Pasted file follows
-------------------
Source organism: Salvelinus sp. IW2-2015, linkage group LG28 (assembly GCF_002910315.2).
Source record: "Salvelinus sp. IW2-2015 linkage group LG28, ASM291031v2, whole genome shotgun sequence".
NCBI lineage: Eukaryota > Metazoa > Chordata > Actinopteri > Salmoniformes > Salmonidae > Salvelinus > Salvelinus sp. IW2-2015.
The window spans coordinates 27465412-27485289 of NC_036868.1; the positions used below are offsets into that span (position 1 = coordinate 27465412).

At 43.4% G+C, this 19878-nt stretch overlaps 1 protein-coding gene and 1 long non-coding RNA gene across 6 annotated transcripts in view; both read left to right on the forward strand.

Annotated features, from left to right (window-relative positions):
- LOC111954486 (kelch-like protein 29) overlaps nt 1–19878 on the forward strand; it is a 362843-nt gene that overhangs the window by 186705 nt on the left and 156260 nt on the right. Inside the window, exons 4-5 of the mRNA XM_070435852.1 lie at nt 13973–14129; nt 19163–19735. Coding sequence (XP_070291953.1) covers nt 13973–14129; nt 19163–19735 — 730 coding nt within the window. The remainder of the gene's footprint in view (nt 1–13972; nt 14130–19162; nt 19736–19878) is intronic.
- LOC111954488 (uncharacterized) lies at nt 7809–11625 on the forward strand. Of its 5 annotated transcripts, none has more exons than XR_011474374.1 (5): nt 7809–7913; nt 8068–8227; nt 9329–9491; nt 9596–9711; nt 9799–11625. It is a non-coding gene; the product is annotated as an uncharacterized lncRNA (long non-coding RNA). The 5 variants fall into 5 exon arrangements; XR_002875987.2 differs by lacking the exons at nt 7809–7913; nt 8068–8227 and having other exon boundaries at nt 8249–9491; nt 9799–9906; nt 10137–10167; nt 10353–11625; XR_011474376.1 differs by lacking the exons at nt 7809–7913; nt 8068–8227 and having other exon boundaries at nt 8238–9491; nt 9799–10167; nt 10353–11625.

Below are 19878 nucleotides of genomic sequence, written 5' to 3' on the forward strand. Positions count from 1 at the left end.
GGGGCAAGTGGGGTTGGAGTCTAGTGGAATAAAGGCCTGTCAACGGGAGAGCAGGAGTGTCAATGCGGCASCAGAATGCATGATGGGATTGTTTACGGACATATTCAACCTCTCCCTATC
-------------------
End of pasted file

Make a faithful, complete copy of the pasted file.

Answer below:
Source organism: Salvelinus sp. IW2-2015, linkage group LG28 (assembly GCF_002910315.2).
Source record: "Salvelinus sp. IW2-2015 linkage group LG28, ASM291031v2, whole genome shotgun sequence".
NCBI lineage: Eukaryota > Metazoa > Chordata > Actinopteri > Salmoniformes > Salmonidae > Salvelinus > Salvelinus sp. IW2-2015.
The window spans coordinates 27465412-27485289 of NC_036868.1; the positions used below are offsets into that span (position 1 = coordinate 27465412).

At 43.4% G+C, this 19878-nt stretch overlaps 1 protein-coding gene and 1 long non-coding RNA gene across 6 annotated transcripts in view; both read left to right on the forward strand.

Annotated features, from left to right (window-relative positions):
- LOC111954486 (kelch-like protein 29) overlaps nt 1–19878 on the forward strand; it is a 362843-nt gene that overhangs the window by 186705 nt on the left and 156260 nt on the right. Inside the window, exons 4-5 of the mRNA XM_070435852.1 lie at nt 13973–14129; nt 19163–19735. Coding sequence (XP_070291953.1) covers nt 13973–14129; nt 19163–19735 — 730 coding nt within the window. The remainder of the gene's footprint in view (nt 1–13972; nt 14130–19162; nt 19736–19878) is intronic.
- LOC111954488 (uncharacterized) lies at nt 7809–11625 on the forward strand. Of its 5 annotated transcripts, none has more exons than XR_011474374.1 (5): nt 7809–7913; nt 8068–8227; nt 9329–9491; nt 9596–9711; nt 9799–11625. It is a non-coding gene; the product is annotated as an uncharacterized lncRNA (long non-coding RNA). The 5 variants fall into 5 exon arrangements; XR_002875987.2 differs by lacking the exons at nt 7809–7913; nt 8068–8227 and having other exon boundaries at nt 8249–9491; nt 9799–9906; nt 10137–10167; nt 10353–11625; XR_011474376.1 differs by lacking the exons at nt 7809–7913; nt 8068–8227 and having other exon boundaries at nt 8238–9491; nt 9799–10167; nt 10353–11625.

Below are 19878 nucleotides of genomic sequence, written 5' to 3' on the forward strand. Positions count from 1 at the left end.
GGGGCAAGTGGGGTTGGAGTCTAGTGGAATAAAGGCCTGTCAACGGGAGAGCAGGAGTGTCAATGCGGCASCAGAATGCATGATGGGATTGTTTACGGACATATTCAACCTCTCCCTATC